6. Relying on joint tenancy to avoid probate: Property owned as a Joint Tenant with Rights of Survivorship, frequently between spouses or family members, is a way to avoid probate. Unfortunately, if both owners die together, it actually creates two probates, one for each owner. Further, using this tool to avoid probate exposes the asset to creditor claims and liability against family members in a way not often intended.

7. Setting up joint tenancy to avoid probate incorrectly: A parent may put their child on a deed to the family home, for example, hoping to avoid probate. Unfortunately, in Pennsylvania the law presumes that when you add your child, or anyone other than your spouse, you are adding them as a Co-tenant unless careful wording is used.  This means that if you die, the child gets to keep their interest in the property, but the half that you still are considered to have owned must pass through the probate process. Thus you had the expense of the initial transfer and the risk of joint tenancy, and yet still have left your family with the probate process. 

8. Putting other names on your accounts for convenience:  A parent may add a child to their accounts in order to make it easier for the child to help with paying bills.  By doing so, parents are unwittingly exposing their assets not only to their children’s control, but to control by their children’s creditors.  As a co-owner of your account, debts and obligations of your child can now be taken by creditors. In an age of lawsuits, child support, bankruptcy, tax liens and fraud, this risk usually isn’t worth the risk.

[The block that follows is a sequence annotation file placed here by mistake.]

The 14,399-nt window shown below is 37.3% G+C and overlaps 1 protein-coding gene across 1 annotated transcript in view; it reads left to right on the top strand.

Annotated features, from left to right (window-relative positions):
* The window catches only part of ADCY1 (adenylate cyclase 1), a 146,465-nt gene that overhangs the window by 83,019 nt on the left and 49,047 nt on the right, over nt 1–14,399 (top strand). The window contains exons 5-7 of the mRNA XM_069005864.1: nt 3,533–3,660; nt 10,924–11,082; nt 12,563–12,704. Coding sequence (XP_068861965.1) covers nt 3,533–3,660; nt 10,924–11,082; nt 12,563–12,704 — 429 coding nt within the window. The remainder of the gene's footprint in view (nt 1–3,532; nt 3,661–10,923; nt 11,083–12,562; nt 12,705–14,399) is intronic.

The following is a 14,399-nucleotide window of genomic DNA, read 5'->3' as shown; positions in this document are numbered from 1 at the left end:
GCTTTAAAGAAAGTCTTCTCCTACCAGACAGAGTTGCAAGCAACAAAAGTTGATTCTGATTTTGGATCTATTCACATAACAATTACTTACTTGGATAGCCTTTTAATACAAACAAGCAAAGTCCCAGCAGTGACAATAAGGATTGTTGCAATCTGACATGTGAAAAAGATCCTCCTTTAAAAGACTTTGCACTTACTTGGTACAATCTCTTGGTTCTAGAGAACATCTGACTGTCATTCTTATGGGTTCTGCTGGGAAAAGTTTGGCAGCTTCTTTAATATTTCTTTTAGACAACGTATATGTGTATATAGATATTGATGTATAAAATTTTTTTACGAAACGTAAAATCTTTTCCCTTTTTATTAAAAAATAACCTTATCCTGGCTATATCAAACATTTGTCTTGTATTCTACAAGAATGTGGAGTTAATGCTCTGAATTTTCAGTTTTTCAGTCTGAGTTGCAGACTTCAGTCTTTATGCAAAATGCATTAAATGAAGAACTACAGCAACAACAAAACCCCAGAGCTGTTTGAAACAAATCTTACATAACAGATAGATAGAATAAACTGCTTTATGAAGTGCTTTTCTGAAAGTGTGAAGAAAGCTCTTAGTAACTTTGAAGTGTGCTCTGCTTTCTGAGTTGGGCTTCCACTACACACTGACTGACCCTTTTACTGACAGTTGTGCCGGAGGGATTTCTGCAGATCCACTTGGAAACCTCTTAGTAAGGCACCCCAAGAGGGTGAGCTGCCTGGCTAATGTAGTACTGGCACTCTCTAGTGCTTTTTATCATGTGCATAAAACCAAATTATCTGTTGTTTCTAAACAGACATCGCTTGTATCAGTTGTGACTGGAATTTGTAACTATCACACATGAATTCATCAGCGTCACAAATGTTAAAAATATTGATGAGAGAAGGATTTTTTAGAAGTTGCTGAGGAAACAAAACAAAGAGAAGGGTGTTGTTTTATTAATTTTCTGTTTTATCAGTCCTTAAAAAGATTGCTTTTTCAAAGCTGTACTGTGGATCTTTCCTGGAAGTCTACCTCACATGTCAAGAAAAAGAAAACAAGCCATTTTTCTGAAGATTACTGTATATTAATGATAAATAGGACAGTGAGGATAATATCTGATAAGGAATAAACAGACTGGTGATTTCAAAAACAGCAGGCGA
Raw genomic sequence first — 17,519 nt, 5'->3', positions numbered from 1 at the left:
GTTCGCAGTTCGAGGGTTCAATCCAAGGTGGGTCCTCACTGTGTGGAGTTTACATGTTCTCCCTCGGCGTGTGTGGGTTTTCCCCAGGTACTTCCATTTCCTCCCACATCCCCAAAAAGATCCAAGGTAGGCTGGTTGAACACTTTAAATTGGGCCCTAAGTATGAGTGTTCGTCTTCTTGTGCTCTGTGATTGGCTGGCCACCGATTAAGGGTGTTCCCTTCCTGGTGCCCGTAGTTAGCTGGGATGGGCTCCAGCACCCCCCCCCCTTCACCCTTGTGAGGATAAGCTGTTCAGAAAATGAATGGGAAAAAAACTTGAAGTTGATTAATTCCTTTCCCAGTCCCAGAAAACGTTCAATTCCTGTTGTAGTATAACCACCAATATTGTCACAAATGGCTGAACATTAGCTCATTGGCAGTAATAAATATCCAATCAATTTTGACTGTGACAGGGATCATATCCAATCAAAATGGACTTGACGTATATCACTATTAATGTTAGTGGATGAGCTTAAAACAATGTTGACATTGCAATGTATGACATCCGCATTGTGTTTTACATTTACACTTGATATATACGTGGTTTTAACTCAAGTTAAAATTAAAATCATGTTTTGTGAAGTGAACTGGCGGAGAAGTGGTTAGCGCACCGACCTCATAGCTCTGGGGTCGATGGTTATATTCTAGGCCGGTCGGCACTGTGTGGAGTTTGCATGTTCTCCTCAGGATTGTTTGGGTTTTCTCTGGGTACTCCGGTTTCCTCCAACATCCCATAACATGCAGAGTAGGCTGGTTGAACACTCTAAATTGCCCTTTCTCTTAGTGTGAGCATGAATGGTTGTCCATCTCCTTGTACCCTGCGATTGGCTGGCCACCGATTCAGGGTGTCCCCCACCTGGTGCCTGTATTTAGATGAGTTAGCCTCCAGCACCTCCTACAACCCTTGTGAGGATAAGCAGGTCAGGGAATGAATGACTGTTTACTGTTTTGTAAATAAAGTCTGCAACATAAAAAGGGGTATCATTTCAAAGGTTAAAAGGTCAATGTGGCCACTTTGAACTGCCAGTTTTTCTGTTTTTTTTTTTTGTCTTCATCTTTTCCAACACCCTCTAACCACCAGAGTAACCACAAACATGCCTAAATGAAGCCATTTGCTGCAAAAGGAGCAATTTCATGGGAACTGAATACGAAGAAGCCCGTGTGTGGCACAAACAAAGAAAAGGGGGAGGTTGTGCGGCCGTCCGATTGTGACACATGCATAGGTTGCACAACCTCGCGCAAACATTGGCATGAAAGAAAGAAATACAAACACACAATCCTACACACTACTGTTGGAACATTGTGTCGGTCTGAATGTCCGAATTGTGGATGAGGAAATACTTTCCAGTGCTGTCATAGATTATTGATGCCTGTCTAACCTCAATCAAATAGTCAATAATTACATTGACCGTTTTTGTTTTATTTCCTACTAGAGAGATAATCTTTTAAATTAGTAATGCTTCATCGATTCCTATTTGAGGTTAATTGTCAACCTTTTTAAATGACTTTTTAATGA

9. Ignoring special planning for special needs children: The daily demands of taking care of disabled children are enough to wear down any parent, but unless care is taken in your planning, you may be unwittingly leaving your assets to the government. Special needs children are often eligible for governmental benefits, however these benefits impose asset limitations. If your child inherits assets, they lose those benefits until their money is gone or they put it in a trust which will pay it to the government when they die.  With advance planning, however, you can let your child inherit money in a way which lets them keep both the government benefits and the inheritance. A Supplemental Needs Trust is a powerful way to give your disabled child the best of both worlds, but only if you take the time to set it up in advance. 

10. Failure to consider a child’s experience in financial matters: For most people, the gift of an inheritance is the single largest amount of money they will ever receive in their lifetime. Suddenly, they are faced with choices, decisions, opportunities and temptations they have not faced in the past. Many families decide that placing some restriction on a child’s use of some of the inheritance for at least a period of time makes sense, in order to let the child get used to making these types of decisions.

11. Leaving an inheritance to children or grandchildren by name: Many people want to pass some or all of their estate to their children and/or grandchildren, so they specify those gifts in their Will.  If you leave a gift to your son John, your daughter Susan, your grandchild Billy and Grandchild Linda, that may seem fine.  What if Susan has another child after you put this plan in place?  What if John predeceases you?  Does John’s inheritance pass to his children, his spouse or his sister?  Does your new grandchild get anything at all?  Careful drafting of an estate plan is required to avoid such hidden ambiguities.

12. Failing to fund a Living Trust: A revocable Living Trust can be a powerful estate planning tool to protect family members, reduce death taxes and avoid probate.  A trust, however, is only as good as the assets it holds title to.  If you had a Living Trust prepared by an attorney, or heaven forbid some online company or other fill-in-form, but haven’t titled your assets and adjusted your beneficiaries to properly fund the trust, then the trust won’t be able to give your family the full benefits.  Attention must be given to when and how assets get into your trust in order to avoid that the proper tax, risk and expense considerations are balanced.  We enjoy helping families to make sure that their trusts are properly funded to achieve the desired goals.